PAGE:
Research by Telmetrics and xAd shows that mobile ads have the potential for immediate action, with 47 percent of people taking some action and 25 percent of them making a purchase. At least 38 percent search for more information after seeing ads. The challenge for marketers is to bring that information to people within the ad itself and to maximize the number of people making a purchase after seeing the ad.

To do this, marketers should collect and bring all the relevant information to consumers in one place. For example, a typical Carousel ad on Facebook has five frames, which can be used for photo or video content. These could include an attention-grabbing visual of the camera, the tech site’s comparison, a video of an actual user review, a price-comparison image and a call to action “Buy Now” button with a promotional offer in the final frame.

Reaching real people, not statistical ghosts

Traditional media as well as some digital media are full of ghost audiences: viewers who don’t exist. In the case of TV, this is because traditional television rating panels sample a small number of households, assume that everyone in the household is watching and project these assumptions to a national scale.

A meta-analysis of cross-media studies done by Millward Brown in APAC found that mobile-first media like Facebook deliver up to two times the ROI of TV, as measured by impact per dollar spent on generating awareness, association and purchase motivation. Mobile ads on Facebook are far more effective because real identity data enables relevant, personalized advertising that’s shown to real people, not to statistical projections.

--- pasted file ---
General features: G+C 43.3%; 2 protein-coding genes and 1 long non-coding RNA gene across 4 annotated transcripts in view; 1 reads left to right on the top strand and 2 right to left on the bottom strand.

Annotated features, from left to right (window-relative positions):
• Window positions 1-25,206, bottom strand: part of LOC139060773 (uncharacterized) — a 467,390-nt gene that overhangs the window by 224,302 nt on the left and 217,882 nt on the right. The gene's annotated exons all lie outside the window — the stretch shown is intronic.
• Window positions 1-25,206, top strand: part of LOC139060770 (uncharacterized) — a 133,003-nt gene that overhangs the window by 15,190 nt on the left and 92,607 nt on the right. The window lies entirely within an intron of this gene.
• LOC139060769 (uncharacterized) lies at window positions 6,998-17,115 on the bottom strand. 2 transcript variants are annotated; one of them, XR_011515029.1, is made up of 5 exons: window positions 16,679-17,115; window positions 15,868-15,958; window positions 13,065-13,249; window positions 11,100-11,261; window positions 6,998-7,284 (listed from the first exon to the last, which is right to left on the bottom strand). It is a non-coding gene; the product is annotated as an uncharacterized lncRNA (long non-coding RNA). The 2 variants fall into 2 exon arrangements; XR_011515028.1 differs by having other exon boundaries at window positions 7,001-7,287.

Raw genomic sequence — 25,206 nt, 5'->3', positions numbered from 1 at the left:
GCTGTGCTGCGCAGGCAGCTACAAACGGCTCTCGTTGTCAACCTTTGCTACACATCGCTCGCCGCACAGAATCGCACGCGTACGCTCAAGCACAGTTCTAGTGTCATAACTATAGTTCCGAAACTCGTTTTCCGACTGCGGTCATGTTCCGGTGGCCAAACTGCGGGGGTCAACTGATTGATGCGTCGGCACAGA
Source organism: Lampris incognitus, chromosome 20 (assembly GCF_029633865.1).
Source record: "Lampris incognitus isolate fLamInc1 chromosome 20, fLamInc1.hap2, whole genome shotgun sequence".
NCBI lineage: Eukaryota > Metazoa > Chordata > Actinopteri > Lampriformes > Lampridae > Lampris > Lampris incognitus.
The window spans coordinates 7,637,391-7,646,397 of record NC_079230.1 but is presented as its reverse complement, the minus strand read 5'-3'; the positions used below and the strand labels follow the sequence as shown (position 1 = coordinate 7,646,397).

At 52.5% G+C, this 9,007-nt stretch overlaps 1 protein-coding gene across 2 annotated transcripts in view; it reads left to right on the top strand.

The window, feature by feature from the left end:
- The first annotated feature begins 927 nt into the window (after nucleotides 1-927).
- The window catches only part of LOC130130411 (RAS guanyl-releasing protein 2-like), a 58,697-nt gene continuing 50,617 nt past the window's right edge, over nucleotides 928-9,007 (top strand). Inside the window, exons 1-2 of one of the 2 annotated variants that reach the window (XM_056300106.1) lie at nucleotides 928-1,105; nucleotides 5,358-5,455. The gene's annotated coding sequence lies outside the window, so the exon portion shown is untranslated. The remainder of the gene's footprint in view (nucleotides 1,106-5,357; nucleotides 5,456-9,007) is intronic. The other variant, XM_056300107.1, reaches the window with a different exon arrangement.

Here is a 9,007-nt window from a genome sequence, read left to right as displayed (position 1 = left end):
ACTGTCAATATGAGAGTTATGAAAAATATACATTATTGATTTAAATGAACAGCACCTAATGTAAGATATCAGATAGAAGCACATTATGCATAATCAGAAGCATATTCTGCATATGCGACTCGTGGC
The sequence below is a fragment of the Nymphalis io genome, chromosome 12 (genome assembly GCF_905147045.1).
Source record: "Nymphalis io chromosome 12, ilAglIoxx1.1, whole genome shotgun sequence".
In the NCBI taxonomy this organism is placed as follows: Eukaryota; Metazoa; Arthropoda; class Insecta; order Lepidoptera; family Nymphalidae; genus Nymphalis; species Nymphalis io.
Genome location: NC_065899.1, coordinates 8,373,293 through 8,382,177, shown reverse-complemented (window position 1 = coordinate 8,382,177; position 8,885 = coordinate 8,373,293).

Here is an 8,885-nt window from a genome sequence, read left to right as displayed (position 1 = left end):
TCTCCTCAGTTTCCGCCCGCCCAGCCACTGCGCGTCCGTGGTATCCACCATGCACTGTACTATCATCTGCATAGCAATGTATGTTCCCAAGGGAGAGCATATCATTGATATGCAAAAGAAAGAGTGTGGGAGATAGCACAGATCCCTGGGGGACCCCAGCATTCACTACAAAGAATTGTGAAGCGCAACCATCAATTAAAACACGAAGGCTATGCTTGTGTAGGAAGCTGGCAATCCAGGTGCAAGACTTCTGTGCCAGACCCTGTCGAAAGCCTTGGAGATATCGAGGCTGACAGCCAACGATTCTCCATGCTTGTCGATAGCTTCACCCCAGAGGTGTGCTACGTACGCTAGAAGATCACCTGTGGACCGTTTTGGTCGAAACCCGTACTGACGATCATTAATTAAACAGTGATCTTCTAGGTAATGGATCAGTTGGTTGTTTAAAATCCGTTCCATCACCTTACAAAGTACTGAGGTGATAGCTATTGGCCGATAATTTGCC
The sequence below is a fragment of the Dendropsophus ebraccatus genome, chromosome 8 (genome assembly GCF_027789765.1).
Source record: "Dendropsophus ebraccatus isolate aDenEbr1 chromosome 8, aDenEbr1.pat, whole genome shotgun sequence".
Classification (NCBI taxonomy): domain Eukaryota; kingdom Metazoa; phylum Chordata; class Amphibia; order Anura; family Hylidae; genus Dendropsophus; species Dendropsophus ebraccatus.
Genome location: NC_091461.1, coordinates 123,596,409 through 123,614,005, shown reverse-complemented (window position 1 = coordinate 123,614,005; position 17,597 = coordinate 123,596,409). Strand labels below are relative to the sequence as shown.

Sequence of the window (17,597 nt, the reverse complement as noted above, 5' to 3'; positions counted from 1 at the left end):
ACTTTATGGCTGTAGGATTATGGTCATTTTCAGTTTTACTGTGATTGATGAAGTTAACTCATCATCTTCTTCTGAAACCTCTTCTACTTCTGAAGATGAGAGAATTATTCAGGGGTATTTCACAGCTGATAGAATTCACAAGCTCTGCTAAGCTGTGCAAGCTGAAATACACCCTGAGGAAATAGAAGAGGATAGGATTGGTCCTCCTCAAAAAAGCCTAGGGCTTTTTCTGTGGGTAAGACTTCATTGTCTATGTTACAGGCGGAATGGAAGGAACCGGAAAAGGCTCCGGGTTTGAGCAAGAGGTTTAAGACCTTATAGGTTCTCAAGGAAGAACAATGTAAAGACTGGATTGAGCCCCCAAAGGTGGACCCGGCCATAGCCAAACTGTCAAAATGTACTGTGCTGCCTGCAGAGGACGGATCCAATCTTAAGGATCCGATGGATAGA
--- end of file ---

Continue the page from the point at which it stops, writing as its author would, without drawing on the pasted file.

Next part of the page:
With data on real people, marketers can gain better insight into what their consumers’ individual preferences are and deliver them content relevant to them, which means you’re more likely to hold their attention for a longer period of time. Marketers can also use sophisticated data-based approaches to find new, unexpected sources of growth for their brands.

Fish where the goldfish are

People in Southeast Asia are either mobile-first or increasingly mobile-only. Marketers can reach real people with relevant ABCD content, during mobile prime time, giving them an instant path to purchase. The majority of consumers in Southeast Asia have made the shift to mobile and it’s now time for marketers to do the same.

Reynold D’Silva is group head for FMCG, tech, telco and media brands at Facebook Southeast Asia